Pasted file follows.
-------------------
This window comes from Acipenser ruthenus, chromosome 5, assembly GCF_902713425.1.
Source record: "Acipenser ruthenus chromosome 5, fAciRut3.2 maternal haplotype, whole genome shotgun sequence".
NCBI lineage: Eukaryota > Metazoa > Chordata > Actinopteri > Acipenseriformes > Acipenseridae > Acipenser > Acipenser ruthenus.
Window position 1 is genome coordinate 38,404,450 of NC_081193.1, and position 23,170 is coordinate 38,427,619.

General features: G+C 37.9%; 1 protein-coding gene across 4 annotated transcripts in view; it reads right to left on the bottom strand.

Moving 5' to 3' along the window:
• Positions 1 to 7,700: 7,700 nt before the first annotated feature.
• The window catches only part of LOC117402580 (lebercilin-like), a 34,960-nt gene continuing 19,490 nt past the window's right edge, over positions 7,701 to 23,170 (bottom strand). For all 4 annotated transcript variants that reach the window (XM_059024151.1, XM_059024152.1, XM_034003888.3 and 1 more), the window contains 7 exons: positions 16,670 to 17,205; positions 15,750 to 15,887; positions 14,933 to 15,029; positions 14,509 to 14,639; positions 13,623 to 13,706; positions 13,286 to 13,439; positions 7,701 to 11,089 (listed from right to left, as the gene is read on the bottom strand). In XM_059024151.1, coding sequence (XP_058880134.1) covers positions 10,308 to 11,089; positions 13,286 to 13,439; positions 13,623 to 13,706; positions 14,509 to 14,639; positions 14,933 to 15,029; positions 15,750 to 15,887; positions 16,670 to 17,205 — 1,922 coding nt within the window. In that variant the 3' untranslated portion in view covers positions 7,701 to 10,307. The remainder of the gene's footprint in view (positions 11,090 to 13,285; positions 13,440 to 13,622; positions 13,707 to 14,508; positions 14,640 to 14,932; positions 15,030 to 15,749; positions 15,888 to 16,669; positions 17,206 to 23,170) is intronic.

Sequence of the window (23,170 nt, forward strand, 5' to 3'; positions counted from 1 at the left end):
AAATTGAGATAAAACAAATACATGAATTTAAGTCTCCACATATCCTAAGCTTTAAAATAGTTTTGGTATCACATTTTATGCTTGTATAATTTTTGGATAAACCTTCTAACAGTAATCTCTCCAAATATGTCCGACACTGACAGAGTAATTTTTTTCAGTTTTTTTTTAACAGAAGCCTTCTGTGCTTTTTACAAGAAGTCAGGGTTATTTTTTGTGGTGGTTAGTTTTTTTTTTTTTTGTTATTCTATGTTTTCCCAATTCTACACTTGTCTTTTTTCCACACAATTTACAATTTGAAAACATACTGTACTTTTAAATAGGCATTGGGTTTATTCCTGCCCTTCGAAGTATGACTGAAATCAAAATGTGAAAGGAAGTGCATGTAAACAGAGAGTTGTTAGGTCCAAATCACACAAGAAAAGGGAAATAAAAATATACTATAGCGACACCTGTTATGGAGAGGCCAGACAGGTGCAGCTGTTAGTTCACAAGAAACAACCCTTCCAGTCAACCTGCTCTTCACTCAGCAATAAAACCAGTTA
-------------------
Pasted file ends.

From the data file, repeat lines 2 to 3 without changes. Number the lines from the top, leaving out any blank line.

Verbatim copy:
Source record: "Acipenser ruthenus chromosome 5, fAciRut3.2 maternal haplotype, whole genome shotgun sequence".
NCBI lineage: Eukaryota > Metazoa > Chordata > Actinopteri > Acipenseriformes > Acipenseridae > Acipenser > Acipenser ruthenus.